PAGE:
Quebec City - Day 1

Tuesday, July 13, 2010
I thought it was supposed to be cooler at these Northern latitudes. Yeah, right. It's almost 90 degrees and about 75% humidity, and I spent the day walking around the Old City, the Upper Town, the Lower Town, and I think every town in between.

And have I mentioned that the wireless service at this place blows? I've had to call them about it twice already, and I haven't even been here 24 hours. Which would be one thing if it was free, but it's not - I paid extra for it.

Okay, the requisite bitching is over.

Quebec City is awesome. It's perhaps one of the most beautiful cities I've ever seen, and almost as clean as Singapore. The city has made an effort to maintain the flavor and authenticity of the architecture (more on that tomorrow), so the city has an ancient aura to it, without all that "open sewage" and "amoebic dysentery."

Today's activities included short lectures and walking tours. Before lunch we did the "upper town," which is the military and religious epicenter of the city from an historical perspective. I was not aware of just how influential the Catholic Church was in terms of cultural legacy in French Canada. Pretty much the entire upper town was dedicated to spreading Catholicism and educating the natives in same, or defending the river. Both of these activities permeates every aspect of the historical life of this place.

After lunch we did the "lower town," which was basically the ghetto district of the city during the early years. Workmen, primarily the Irish fleeting the Potato Famine, would enter North America through Quebec City, and some would stay in order to work as Stevedores, Longshoremen, and Masons. The lower city is where they lived. The streets are hilly and narrow, hot in the summer and cold in the winter. The main street is now primarily an artisan's colony, and the Merchant and Financial Houses have been restored for the purposes of tourism.

I was really tired this afternoon after a stressful day yesterday and a short night, so I ate dinner here at the hotel. Coincidentally, the hotel's restaurant appears to be one of the better restaurants here in Quebec City. It's one of those rotating restaurants at the top of a tower with a 360 degree view of the peninsula. Plus the salmon was excellent, and I had a lemon creme brulee for dessert. 

I understand that the people of Quebec City consider their city the epicenter of French culture here in North America. While I have a typical American's contempt for all things French, this trip may make me change my mind. Except about their military, of course. With the exception of the WWII French Resistance, I still think their modern military are a bunch of pussies.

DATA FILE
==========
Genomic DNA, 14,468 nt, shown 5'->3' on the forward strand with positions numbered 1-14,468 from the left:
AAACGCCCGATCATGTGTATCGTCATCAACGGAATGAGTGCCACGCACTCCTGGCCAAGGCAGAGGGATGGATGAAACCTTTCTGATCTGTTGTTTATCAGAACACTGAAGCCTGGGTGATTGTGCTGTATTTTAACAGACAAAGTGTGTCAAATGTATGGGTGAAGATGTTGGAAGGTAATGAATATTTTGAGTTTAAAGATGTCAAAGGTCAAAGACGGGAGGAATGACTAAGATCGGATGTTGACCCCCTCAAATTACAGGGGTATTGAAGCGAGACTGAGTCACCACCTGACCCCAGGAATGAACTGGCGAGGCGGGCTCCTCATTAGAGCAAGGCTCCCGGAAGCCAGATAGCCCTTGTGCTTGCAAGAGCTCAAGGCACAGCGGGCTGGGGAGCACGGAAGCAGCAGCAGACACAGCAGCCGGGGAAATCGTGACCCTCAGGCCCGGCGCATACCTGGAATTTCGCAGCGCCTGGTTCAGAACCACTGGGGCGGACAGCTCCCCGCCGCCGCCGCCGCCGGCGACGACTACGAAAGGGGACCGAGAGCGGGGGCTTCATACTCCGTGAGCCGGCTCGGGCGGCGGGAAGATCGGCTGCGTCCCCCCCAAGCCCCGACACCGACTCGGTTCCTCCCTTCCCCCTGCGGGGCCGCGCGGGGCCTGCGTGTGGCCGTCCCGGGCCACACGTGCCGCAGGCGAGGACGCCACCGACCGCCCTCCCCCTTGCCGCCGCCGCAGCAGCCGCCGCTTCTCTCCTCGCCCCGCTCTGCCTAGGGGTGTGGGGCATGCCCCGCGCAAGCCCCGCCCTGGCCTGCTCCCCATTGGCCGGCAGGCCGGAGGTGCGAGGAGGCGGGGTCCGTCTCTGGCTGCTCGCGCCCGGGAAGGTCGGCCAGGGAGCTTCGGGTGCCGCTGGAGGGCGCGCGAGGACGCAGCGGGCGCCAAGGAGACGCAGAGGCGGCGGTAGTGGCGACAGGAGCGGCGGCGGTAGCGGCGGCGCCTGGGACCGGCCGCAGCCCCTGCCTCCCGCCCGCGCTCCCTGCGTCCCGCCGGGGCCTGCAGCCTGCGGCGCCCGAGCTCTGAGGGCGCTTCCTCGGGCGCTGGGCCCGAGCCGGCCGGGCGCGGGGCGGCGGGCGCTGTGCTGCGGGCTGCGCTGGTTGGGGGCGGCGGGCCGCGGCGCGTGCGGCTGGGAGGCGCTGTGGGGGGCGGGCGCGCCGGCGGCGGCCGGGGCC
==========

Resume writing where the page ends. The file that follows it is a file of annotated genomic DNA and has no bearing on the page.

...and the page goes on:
I hope you all are having a fabulous week, too.

9 comments:

CkretsGalore said...

Many french men across the country are pussies.

Tee hee. I make fun of the Quebecois as often as possible. They're pretty easy targets. In general I make fun of everyone.

BTW, I'm Metis so I'm even more of a bastard.

Nathan said...

I'd suggest you go down that giant ice slide they put up in front of the Hotel Frontenac, but I don't think it's there in July.

D'oh!

Regardless, Quebec is a great city to spend some time. Tres Kewl.

WendyB_09 said...

That part of the world is not always as cool as latitude and seasonability would predict.

In 1967, Montreal hosted the world's fair known as Expo67. The week we went was the hottest on record for those dates, 95+, high humidity, and a moving mass of hot, sweaty tourists in long lines waiting to get into air conditioned pavilions. Toasty!!

Needless to say, the Italian ice vendors did a land-office business.

Anne C. said...

Architecture, Yay! ;)

Glad you're having a good time, hon. Tell the SM that I finished the E Moon book and am eager to borrow the second. Am tiding myself over with the first book of the Temeraire (Naomi Novik) series.

Hugs.

kimby said...

The Great White North is neither Great or White when it comes to July temps. Here in Southwestern Ontario we had 109F the other day.....and people wonder why I love winter.

吳婷婷 said...
This comment has been removed by a blog administrator.
Janiece said...

*TONG*

Jeri said...

Your photos are utterly lovely - it looks like a slice of Europe on the continent. :)

CkretsGalore said...

Yes it gets quite hot!

Check this out though, Jasper got 18cm of snow yesterday!

http://www.theweathernetwork.com/news/imagepopup.php?imgname=JasperSnow2.jpg&title=18cm+of+snow+piling+up+-+The+Weather+Network&lang=en

The weather forecast for Ft. McMurray calls for Smoke, on environment Canada.